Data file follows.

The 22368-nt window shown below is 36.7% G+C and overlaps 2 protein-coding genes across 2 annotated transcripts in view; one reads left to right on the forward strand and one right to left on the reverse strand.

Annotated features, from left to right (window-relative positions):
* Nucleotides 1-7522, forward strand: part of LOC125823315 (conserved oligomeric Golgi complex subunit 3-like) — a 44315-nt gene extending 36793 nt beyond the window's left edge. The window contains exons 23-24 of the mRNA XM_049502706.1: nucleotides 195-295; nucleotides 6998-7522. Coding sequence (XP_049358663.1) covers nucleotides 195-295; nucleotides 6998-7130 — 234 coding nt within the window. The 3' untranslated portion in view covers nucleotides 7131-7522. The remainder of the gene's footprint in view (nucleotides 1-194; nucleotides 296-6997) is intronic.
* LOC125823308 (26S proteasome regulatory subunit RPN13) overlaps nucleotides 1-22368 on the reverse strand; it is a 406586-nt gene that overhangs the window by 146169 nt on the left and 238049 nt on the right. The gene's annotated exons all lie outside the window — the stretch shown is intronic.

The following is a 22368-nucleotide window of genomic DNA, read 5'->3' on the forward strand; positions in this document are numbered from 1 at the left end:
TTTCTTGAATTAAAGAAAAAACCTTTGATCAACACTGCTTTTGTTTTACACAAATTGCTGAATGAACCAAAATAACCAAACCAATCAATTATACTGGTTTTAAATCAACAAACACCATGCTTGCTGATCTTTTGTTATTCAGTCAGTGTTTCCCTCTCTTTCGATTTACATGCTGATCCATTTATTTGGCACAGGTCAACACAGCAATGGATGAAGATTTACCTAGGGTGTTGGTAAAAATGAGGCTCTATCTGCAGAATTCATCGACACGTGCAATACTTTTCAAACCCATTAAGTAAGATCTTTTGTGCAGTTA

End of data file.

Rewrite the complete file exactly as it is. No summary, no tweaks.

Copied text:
The 22368-nt window shown below is 36.7% G+C and overlaps 2 protein-coding genes across 2 annotated transcripts in view; one reads left to right on the forward strand and one right to left on the reverse strand.

Annotated features, from left to right (window-relative positions):
* Nucleotides 1-7522, forward strand: part of LOC125823315 (conserved oligomeric Golgi complex subunit 3-like) — a 44315-nt gene extending 36793 nt beyond the window's left edge. The window contains exons 23-24 of the mRNA XM_049502706.1: nucleotides 195-295; nucleotides 6998-7522. Coding sequence (XP_049358663.1) covers nucleotides 195-295; nucleotides 6998-7130 — 234 coding nt within the window. The 3' untranslated portion in view covers nucleotides 7131-7522. The remainder of the gene's footprint in view (nucleotides 1-194; nucleotides 296-6997) is intronic.
* LOC125823308 (26S proteasome regulatory subunit RPN13) overlaps nucleotides 1-22368 on the reverse strand; it is a 406586-nt gene that overhangs the window by 146169 nt on the left and 238049 nt on the right. The gene's annotated exons all lie outside the window — the stretch shown is intronic.

The following is a 22368-nucleotide window of genomic DNA, read 5'->3' on the forward strand; positions in this document are numbered from 1 at the left end:
TTTCTTGAATTAAAGAAAAAACCTTTGATCAACACTGCTTTTGTTTTACACAAATTGCTGAATGAACCAAAATAACCAAACCAATCAATTATACTGGTTTTAAATCAACAAACACCATGCTTGCTGATCTTTTGTTATTCAGTCAGTGTTTCCCTCTCTTTCGATTTACATGCTGATCCATTTATTTGGCACAGGTCAACACAGCAATGGATGAAGATTTACCTAGGGTGTTGGTAAAAATGAGGCTCTATCTGCAGAATTCATCGACACGTGCAATACTTTTCAAACCCATTAAGTAAGATCTTTTGTGCAGTTA